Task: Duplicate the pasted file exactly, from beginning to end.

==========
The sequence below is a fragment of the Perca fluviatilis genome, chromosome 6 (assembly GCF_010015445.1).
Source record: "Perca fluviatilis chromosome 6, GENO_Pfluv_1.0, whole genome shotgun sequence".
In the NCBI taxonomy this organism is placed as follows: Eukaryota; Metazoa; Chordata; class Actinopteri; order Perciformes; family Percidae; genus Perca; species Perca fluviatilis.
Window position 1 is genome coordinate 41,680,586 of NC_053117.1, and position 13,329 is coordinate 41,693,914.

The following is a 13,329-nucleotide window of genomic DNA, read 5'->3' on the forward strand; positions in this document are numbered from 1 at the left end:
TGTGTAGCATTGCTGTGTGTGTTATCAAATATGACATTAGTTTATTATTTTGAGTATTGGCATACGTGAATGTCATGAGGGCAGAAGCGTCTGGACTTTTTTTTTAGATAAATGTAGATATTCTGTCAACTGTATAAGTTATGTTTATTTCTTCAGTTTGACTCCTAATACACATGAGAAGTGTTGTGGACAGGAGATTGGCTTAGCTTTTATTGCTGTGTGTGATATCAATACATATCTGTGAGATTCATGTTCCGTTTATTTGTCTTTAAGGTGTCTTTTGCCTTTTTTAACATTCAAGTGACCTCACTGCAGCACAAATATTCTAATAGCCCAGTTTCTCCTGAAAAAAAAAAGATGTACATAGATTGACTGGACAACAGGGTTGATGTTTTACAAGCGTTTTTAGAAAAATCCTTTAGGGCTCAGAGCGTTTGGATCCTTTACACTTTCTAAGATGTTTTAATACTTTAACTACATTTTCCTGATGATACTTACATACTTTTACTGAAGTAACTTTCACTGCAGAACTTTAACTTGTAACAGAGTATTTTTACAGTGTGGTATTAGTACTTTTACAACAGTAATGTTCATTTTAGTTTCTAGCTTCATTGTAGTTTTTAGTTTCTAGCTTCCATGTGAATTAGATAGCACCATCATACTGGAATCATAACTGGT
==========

The sequence below is a fragment of the Perca fluviatilis genome, chromosome 6 (assembly GCF_010015445.1).
Source record: "Perca fluviatilis chromosome 6, GENO_Pfluv_1.0, whole genome shotgun sequence".
In the NCBI taxonomy this organism is placed as follows: Eukaryota; Metazoa; Chordata; class Actinopteri; order Perciformes; family Percidae; genus Perca; species Perca fluviatilis.
Window position 1 is genome coordinate 41,680,586 of NC_053117.1, and position 13,329 is coordinate 41,693,914.

The following is a 13,329-nucleotide window of genomic DNA, read 5'->3' on the forward strand; positions in this document are numbered from 1 at the left end:
TGTGTAGCATTGCTGTGTGTGTTATCAAATATGACATTAGTTTATTATTTTGAGTATTGGCATACGTGAATGTCATGAGGGCAGAAGCGTCTGGACTTTTTTTTTAGATAAATGTAGATATTCTGTCAACTGTATAAGTTATGTTTATTTCTTCAGTTTGACTCCTAATACACATGAGAAGTGTTGTGGACAGGAGATTGGCTTAGCTTTTATTGCTGTGTGTGATATCAATACATATCTGTGAGATTCATGTTCCGTTTATTTGTCTTTAAGGTGTCTTTTGCCTTTTTTAACATTCAAGTGACCTCACTGCAGCACAAATATTCTAATAGCCCAGTTTCTCCTGAAAAAAAAAAGATGTACATAGATTGACTGGACAACAGGGTTGATGTTTTACAAGCGTTTTTAGAAAAATCCTTTAGGGCTCAGAGCGTTTGGATCCTTTACACTTTCTAAGATGTTTTAATACTTTAACTACATTTTCCTGATGATACTTACATACTTTTACTGAAGTAACTTTCACTGCAGAACTTTAACTTGTAACAGAGTATTTTTACAGTGTGGTATTAGTACTTTTACAACAGTAATGTTCATTTTAGTTTCTAGCTTCATTGTAGTTTTTAGTTTCTAGCTTCCATGTGAATTAGATAGCACCATCATACTGGAATCATAACTGGT